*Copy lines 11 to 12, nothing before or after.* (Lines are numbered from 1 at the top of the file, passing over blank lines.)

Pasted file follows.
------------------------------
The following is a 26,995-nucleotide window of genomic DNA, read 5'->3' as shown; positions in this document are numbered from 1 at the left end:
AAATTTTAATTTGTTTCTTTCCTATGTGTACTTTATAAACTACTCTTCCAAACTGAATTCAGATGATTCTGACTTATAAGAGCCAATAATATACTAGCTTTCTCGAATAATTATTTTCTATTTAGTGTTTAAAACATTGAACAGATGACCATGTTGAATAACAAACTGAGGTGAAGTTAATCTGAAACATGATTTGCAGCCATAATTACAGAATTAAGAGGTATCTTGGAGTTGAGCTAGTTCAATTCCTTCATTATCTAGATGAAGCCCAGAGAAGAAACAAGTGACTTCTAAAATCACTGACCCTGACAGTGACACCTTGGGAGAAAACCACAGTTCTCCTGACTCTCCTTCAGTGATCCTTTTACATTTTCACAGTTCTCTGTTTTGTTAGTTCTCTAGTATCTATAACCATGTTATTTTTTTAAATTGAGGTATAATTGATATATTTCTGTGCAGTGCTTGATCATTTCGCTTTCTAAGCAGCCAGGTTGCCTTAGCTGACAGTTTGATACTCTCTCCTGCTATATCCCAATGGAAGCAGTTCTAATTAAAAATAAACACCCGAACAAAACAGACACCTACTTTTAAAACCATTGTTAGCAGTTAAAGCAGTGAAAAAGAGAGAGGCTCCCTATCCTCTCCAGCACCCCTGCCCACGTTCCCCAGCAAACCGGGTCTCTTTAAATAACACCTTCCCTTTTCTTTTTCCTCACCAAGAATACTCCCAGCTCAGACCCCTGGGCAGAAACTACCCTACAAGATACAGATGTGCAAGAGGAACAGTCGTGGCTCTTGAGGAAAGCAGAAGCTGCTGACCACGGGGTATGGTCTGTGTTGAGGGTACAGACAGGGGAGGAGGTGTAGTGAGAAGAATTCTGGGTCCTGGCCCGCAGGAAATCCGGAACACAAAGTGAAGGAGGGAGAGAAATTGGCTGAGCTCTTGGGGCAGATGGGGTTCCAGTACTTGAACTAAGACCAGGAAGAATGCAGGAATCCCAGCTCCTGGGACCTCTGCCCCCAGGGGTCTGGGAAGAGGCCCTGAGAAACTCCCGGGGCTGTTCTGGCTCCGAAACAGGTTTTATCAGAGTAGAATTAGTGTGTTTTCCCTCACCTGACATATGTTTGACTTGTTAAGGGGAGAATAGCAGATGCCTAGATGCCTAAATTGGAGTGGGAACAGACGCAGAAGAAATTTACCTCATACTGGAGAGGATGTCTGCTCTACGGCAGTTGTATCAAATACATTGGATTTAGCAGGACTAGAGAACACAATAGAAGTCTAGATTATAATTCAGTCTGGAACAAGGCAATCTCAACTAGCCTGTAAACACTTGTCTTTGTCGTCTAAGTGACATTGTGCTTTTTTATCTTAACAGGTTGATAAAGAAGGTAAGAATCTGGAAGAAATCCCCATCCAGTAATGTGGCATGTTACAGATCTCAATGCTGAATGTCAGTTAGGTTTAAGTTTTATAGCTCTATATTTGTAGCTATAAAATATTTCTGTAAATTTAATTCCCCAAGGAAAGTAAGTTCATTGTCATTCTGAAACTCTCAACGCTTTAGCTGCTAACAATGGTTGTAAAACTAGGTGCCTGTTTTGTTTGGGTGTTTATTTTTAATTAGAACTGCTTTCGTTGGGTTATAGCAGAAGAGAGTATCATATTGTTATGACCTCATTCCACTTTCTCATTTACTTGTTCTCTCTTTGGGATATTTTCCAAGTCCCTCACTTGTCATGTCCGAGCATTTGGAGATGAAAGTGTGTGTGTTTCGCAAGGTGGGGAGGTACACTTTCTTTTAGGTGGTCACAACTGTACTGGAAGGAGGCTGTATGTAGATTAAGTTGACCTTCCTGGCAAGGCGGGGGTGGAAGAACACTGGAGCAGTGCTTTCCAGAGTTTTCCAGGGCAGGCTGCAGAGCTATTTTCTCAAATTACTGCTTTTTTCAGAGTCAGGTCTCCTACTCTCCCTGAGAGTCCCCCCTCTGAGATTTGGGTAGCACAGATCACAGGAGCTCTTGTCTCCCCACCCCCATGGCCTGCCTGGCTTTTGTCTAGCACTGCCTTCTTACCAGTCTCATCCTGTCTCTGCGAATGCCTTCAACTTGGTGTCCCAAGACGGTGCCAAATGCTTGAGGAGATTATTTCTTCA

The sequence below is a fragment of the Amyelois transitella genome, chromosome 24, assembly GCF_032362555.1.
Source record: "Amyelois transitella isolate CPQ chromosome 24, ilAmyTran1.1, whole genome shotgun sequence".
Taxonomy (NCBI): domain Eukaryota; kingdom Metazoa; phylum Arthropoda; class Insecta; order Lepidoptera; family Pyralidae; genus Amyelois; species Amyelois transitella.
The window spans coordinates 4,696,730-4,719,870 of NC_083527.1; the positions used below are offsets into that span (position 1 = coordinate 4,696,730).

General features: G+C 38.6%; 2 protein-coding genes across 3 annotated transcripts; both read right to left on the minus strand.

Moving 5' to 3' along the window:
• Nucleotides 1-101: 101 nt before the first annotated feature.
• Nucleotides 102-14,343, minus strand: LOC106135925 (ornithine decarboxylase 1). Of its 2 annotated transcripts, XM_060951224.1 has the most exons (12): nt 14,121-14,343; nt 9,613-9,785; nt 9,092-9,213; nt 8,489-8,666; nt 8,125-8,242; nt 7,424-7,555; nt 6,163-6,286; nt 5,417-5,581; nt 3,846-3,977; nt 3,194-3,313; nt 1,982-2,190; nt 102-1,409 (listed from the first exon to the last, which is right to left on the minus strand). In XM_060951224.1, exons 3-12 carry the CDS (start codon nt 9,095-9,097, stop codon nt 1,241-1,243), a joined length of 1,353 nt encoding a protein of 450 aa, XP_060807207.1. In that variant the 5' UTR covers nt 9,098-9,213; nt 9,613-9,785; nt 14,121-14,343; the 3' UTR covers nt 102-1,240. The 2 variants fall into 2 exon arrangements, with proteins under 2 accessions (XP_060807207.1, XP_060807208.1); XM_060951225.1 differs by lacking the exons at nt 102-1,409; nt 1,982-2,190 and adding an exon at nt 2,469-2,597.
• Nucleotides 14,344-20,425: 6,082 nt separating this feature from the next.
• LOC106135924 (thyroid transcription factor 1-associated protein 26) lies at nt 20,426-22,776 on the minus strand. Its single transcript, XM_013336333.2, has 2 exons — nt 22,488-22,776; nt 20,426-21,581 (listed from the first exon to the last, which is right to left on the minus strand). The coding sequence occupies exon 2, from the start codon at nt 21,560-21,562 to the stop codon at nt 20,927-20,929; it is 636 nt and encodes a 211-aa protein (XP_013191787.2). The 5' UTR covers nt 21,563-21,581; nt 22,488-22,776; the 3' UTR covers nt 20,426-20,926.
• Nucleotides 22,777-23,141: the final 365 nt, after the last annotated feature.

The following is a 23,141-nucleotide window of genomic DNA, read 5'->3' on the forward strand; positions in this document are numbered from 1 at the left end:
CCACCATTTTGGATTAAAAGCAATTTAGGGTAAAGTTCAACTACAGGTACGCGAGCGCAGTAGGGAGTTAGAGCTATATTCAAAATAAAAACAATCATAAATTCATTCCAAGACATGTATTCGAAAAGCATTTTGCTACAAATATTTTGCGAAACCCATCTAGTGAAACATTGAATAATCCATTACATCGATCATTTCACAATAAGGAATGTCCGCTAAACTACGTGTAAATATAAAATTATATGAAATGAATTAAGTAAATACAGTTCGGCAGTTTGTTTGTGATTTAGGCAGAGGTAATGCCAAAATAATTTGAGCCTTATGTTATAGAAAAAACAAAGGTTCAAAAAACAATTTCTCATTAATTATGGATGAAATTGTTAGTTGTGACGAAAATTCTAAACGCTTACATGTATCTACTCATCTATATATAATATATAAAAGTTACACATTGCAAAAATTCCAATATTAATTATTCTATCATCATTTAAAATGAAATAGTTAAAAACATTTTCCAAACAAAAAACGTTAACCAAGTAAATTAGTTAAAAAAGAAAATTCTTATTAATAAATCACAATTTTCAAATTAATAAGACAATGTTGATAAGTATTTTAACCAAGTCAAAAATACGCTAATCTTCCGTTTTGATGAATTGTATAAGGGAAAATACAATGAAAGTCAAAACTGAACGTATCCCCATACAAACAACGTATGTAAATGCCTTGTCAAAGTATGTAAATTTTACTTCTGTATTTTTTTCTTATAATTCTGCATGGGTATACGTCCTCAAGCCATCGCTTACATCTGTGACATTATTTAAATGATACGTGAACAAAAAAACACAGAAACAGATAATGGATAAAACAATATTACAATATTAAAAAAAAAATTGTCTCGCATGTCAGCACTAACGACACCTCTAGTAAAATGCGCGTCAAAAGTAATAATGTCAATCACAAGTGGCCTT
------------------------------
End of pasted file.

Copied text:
• Nucleotides 14,344-20,425: 6,082 nt separating this feature from the next.
• LOC106135924 (thyroid transcription factor 1-associated protein 26) lies at nt 20,426-22,776 on the minus strand. Its single transcript, XM_013336333.2, has 2 exons — nt 22,488-22,776; nt 20,426-21,581 (listed from the first exon to the last, which is right to left on the minus strand). The coding sequence occupies exon 2, from the start codon at nt 21,560-21,562 to the stop codon at nt 20,927-20,929; it is 636 nt and encodes a 211-aa protein (XP_013191787.2). The 5' UTR covers nt 21,563-21,581; nt 22,488-22,776; the 3' UTR covers nt 20,426-20,926.